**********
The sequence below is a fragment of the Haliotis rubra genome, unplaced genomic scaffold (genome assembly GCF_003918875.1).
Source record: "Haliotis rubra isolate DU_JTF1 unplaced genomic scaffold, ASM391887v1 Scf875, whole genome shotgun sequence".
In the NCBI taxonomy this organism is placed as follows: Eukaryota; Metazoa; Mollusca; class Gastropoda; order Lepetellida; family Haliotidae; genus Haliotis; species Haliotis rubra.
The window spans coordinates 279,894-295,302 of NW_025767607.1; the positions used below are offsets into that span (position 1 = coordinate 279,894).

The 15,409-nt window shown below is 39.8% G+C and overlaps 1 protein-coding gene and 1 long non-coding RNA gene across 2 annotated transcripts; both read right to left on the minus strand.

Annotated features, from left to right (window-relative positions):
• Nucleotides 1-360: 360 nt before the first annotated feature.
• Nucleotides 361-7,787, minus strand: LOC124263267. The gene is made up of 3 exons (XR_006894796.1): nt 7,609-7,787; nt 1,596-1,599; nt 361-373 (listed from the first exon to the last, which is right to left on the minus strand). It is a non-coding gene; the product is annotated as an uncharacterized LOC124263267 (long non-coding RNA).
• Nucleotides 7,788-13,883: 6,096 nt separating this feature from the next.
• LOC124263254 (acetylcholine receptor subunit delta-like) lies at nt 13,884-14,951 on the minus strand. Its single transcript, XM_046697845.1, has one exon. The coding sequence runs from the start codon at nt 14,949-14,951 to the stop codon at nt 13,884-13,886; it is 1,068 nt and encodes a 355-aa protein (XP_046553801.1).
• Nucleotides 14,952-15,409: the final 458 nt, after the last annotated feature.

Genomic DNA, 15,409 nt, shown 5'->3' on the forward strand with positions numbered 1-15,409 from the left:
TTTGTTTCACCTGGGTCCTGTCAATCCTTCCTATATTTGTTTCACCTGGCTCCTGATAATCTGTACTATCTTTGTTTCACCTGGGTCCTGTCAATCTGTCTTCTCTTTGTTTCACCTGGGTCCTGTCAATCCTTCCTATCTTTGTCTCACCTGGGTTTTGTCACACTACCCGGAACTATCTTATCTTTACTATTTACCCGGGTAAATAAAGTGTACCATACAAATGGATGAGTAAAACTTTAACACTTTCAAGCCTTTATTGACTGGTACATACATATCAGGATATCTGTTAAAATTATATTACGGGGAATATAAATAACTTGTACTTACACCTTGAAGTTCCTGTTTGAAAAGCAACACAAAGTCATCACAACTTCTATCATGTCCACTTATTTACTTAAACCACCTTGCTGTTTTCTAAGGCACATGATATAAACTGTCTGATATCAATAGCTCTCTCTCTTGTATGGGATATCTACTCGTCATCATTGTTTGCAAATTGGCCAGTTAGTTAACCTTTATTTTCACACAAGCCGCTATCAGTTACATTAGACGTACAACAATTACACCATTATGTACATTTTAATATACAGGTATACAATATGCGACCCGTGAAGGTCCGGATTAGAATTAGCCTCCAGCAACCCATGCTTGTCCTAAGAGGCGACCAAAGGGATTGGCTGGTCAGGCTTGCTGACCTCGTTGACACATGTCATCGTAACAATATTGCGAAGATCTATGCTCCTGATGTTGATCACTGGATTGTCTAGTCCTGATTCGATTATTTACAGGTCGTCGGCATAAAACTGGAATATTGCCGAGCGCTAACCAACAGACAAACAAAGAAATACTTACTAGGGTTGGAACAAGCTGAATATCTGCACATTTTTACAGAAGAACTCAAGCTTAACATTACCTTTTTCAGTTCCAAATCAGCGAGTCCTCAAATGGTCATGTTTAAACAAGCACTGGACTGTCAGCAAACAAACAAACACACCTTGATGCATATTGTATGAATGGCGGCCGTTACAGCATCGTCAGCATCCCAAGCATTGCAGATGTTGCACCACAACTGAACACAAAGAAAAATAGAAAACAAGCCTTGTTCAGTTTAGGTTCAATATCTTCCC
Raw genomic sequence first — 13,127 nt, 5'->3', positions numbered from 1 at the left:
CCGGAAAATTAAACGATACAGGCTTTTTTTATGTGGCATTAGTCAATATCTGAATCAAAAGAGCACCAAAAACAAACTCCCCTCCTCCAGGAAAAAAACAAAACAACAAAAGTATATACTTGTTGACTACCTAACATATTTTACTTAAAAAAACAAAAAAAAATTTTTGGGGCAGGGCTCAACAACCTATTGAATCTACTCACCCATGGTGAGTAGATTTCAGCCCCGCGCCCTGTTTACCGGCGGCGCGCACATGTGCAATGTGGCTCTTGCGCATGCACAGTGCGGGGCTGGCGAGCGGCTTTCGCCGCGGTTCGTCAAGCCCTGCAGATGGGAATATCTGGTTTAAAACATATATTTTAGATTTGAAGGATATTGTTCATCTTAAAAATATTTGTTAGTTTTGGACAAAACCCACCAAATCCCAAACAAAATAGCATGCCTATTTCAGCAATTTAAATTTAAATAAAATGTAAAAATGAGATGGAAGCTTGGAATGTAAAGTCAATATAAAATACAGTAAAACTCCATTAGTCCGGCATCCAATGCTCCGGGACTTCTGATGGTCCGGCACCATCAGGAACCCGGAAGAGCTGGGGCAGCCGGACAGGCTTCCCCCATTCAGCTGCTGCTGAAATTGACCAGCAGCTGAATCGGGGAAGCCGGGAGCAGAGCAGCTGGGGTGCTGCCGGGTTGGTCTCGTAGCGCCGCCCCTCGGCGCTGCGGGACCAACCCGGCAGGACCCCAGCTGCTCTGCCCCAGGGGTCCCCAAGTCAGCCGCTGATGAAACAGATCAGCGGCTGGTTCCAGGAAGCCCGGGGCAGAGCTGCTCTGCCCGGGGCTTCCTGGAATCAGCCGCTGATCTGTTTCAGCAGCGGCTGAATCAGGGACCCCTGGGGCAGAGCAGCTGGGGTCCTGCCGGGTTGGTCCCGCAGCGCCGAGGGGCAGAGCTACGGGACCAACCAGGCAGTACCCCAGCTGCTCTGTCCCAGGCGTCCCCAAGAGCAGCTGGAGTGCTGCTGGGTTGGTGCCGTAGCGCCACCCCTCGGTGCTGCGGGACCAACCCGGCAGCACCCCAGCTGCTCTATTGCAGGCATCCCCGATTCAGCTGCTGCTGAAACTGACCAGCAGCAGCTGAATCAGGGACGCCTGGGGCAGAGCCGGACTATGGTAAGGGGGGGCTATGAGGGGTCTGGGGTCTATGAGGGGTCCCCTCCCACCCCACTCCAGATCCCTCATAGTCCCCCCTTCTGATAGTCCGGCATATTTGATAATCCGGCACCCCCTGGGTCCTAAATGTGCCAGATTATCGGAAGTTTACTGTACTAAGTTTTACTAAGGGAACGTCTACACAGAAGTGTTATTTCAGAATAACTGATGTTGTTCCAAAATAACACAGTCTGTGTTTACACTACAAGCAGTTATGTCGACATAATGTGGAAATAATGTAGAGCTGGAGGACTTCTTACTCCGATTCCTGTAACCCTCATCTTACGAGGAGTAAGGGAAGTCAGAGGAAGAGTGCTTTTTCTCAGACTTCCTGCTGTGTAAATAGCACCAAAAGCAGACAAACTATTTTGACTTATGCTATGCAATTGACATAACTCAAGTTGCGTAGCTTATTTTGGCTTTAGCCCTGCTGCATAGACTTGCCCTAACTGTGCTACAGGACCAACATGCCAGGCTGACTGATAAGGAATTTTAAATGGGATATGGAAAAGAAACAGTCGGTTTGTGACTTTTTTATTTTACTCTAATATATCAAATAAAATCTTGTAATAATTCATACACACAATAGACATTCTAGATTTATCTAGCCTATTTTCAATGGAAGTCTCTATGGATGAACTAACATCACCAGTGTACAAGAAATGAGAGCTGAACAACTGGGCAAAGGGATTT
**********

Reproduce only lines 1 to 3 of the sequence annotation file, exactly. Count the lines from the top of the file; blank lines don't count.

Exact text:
The sequence below is a fragment of the Haliotis rubra genome, unplaced genomic scaffold (genome assembly GCF_003918875.1).
Source record: "Haliotis rubra isolate DU_JTF1 unplaced genomic scaffold, ASM391887v1 Scf875, whole genome shotgun sequence".
In the NCBI taxonomy this organism is placed as follows: Eukaryota; Metazoa; Mollusca; class Gastropoda; order Lepetellida; family Haliotidae; genus Haliotis; species Haliotis rubra.